Capcom is raising its employees’ base salaries by 30% in Japan
New bonus system also introduced ahead of expected fifth consecutive year of record profits
Capcom has announced plans to raise Japanese salaries as part of wider changes to its human resources operations, ahead of an expected fifth consecutive year of record profits.
From the beginning of its 2022 fiscal year on April 1, employees’ average base salaries will increase by 30% and a new bonus system more closely tied to the company’s business performance will be introduced, it said on Thursday.
The Resident Evil and Monster Hunter publisher will report its fiscal 2021 results in May, when it’s expected to announce a ninth consecutive year of operating income growth and its fifth consecutive year of record profits.
Monster Hunter Rise: Sunbreak - The Three Lords Trailer
Capcom also said it will continue to grow its employee performance review and training systems.
The plan to improve staff compensation was announced on Thursday alongside a reorganisation of the company’s HR division.
Capcom said it is putting in place a new structure designed to facilitate communication between management and employees, headed up by a chief HR officer, which is a newly established role at the company.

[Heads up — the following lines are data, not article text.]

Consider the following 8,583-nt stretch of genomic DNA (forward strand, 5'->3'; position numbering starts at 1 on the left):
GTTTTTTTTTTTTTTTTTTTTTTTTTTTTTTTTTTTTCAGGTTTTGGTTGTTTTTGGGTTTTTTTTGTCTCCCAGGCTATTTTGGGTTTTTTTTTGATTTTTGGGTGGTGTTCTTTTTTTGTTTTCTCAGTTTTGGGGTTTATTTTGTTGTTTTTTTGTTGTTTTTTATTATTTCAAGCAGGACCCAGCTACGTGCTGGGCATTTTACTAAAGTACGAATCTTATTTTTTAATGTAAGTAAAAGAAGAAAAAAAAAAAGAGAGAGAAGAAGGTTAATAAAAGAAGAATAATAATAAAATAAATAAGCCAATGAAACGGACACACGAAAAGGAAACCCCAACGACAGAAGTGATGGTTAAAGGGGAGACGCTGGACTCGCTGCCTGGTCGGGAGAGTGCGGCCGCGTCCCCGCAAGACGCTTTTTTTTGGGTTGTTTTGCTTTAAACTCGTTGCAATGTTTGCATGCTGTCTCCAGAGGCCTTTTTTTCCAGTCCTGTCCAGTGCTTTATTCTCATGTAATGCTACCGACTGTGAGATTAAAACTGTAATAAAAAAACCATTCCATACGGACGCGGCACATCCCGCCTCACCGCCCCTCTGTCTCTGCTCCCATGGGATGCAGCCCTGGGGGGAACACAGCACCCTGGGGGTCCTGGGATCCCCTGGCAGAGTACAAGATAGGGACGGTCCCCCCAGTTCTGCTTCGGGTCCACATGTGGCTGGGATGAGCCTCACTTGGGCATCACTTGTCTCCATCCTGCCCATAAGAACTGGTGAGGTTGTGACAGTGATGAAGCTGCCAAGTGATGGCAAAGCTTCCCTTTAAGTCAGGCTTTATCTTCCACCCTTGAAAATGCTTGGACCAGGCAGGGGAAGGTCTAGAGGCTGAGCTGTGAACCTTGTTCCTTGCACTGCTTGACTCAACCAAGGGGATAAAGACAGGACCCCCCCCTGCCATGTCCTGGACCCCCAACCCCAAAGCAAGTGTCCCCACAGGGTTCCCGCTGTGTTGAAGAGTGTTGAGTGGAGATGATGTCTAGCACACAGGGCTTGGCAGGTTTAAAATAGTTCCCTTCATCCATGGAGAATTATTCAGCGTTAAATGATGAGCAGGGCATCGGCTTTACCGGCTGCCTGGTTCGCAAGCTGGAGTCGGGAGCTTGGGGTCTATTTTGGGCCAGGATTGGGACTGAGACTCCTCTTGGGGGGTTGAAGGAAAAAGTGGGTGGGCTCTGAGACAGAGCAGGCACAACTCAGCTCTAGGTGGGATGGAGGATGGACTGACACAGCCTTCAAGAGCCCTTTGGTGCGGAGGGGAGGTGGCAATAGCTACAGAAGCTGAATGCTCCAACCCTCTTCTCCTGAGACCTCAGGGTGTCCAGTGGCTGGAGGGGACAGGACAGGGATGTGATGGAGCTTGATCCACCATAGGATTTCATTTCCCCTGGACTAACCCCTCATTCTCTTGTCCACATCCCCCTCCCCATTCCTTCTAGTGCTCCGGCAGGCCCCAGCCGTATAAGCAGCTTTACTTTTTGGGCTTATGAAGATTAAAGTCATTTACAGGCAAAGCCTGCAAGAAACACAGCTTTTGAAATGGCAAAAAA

“Driven by its philosophy of being a Creator of Entertainment Culture that Stimulates Your Senses, Capcom will work to address the issues facing our society while aiming improve its corporate value and establishing a relationship of trust with employees and stakeholders,” it said.
In its results for the nine months ended in December 2021, Capcom reported the highest net sales and highest levels of all profit items for the end of a third quarter in the company’s history.
During its current fiscal year ending March 31, Resident Evil Village has so far topped 5.7 million units, while Monster Hunter Stories 2: Wings of Ruin has sold more than 1.4 million units.
But at 70% of its total unit sales, the company’s sales during the nine-month period have been overwhelmingly driven by older games in the Resident Evil and Monster Hunter series.
Saudi Arabia’s sovereign wealth fund recently bought a five percent stake in Capcom.